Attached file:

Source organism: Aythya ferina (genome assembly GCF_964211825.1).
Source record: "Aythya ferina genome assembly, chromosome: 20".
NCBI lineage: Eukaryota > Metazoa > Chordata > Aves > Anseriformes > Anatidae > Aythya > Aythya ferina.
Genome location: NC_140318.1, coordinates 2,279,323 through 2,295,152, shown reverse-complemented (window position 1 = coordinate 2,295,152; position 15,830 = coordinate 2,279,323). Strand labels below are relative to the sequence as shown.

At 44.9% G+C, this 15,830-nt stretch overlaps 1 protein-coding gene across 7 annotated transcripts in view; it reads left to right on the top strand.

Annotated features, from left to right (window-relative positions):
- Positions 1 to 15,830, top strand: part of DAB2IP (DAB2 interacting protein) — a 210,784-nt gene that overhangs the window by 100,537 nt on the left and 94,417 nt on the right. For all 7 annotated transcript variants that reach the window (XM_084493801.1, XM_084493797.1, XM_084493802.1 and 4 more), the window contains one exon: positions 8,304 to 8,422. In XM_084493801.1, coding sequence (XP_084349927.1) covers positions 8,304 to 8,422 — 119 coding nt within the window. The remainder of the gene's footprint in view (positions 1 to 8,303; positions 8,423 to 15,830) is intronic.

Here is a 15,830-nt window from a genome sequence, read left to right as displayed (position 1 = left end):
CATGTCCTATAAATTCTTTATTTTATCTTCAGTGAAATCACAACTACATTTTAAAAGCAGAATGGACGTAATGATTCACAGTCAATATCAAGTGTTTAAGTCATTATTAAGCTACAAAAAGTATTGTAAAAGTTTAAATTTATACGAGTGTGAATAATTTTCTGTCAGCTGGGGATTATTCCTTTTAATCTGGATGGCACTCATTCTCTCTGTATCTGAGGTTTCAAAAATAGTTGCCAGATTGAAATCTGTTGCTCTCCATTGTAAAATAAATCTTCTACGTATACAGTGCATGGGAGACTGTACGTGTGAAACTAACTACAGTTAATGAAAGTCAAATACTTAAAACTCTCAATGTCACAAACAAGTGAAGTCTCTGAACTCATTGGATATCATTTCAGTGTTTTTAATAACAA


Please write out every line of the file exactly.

Source organism: Aythya ferina (genome assembly GCF_964211825.1).
Source record: "Aythya ferina genome assembly, chromosome: 20".
NCBI lineage: Eukaryota > Metazoa > Chordata > Aves > Anseriformes > Anatidae > Aythya > Aythya ferina.
Genome location: NC_140318.1, coordinates 2,279,323 through 2,295,152, shown reverse-complemented (window position 1 = coordinate 2,295,152; position 15,830 = coordinate 2,279,323). Strand labels below are relative to the sequence as shown.

At 44.9% G+C, this 15,830-nt stretch overlaps 1 protein-coding gene across 7 annotated transcripts in view; it reads left to right on the top strand.

Annotated features, from left to right (window-relative positions):
- Positions 1 to 15,830, top strand: part of DAB2IP (DAB2 interacting protein) — a 210,784-nt gene that overhangs the window by 100,537 nt on the left and 94,417 nt on the right. For all 7 annotated transcript variants that reach the window (XM_084493801.1, XM_084493797.1, XM_084493802.1 and 4 more), the window contains one exon: positions 8,304 to 8,422. In XM_084493801.1, coding sequence (XP_084349927.1) covers positions 8,304 to 8,422 — 119 coding nt within the window. The remainder of the gene's footprint in view (positions 1 to 8,303; positions 8,423 to 15,830) is intronic.

Here is a 15,830-nt window from a genome sequence, read left to right as displayed (position 1 = left end):
CATGTCCTATAAATTCTTTATTTTATCTTCAGTGAAATCACAACTACATTTTAAAAGCAGAATGGACGTAATGATTCACAGTCAATATCAAGTGTTTAAGTCATTATTAAGCTACAAAAAGTATTGTAAAAGTTTAAATTTATACGAGTGTGAATAATTTTCTGTCAGCTGGGGATTATTCCTTTTAATCTGGATGGCACTCATTCTCTCTGTATCTGAGGTTTCAAAAATAGTTGCCAGATTGAAATCTGTTGCTCTCCATTGTAAAATAAATCTTCTACGTATACAGTGCATGGGAGACTGTACGTGTGAAACTAACTACAGTTAATGAAAGTCAAATACTTAAAACTCTCAATGTCACAAACAAGTGAAGTCTCTGAACTCATTGGATATCATTTCAGTGTTTTTAATAACAA